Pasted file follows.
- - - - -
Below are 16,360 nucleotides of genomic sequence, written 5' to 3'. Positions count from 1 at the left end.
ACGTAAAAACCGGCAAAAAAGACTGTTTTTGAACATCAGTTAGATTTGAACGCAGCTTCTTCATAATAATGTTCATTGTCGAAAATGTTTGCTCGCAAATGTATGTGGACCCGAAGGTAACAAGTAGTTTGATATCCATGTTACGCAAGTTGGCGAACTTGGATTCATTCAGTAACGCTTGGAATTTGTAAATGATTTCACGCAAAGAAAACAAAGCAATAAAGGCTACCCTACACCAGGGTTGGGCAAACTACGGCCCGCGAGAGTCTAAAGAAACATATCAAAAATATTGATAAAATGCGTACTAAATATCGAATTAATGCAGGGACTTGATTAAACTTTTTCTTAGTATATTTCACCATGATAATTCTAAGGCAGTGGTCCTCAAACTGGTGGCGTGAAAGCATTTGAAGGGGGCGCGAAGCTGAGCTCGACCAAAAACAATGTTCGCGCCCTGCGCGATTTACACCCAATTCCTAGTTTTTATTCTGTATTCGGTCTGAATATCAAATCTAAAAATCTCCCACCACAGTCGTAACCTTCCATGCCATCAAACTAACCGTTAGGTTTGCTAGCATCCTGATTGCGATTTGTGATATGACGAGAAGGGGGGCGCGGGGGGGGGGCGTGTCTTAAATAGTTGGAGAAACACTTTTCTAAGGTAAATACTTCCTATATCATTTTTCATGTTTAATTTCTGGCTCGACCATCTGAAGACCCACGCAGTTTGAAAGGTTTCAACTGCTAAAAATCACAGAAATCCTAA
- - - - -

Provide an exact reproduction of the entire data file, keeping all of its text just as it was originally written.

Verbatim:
Below are 16,360 nucleotides of genomic sequence, written 5' to 3'. Positions count from 1 at the left end.
ACGTAAAAACCGGCAAAAAAGACTGTTTTTGAACATCAGTTAGATTTGAACGCAGCTTCTTCATAATAATGTTCATTGTCGAAAATGTTTGCTCGCAAATGTATGTGGACCCGAAGGTAACAAGTAGTTTGATATCCATGTTACGCAAGTTGGCGAACTTGGATTCATTCAGTAACGCTTGGAATTTGTAAATGATTTCACGCAAAGAAAACAAAGCAATAAAGGCTACCCTACACCAGGGTTGGGCAAACTACGGCCCGCGAGAGTCTAAAGAAACATATCAAAAATATTGATAAAATGCGTACTAAATATCGAATTAATGCAGGGACTTGATTAAACTTTTTCTTAGTATATTTCACCATGATAATTCTAAGGCAGTGGTCCTCAAACTGGTGGCGTGAAAGCATTTGAAGGGGGCGCGAAGCTGAGCTCGACCAAAAACAATGTTCGCGCCCTGCGCGATTTACACCCAATTCCTAGTTTTTATTCTGTATTCGGTCTGAATATCAAATCTAAAAATCTCCCACCACAGTCGTAACCTTCCATGCCATCAAACTAACCGTTAGGTTTGCTAGCATCCTGATTGCGATTTGTGATATGACGAGAAGGGGGGCGCGGGGGGGGGGCGTGTCTTAAATAGTTGGAGAAACACTTTTCTAAGGTAAATACTTCCTATATCATTTTTCATGTTTAATTTCTGGCTCGACCATCTGAAGACCCACGCAGTTTGAAAGGTTTCAACTGCTAAAAATCACAGAAATCCTAA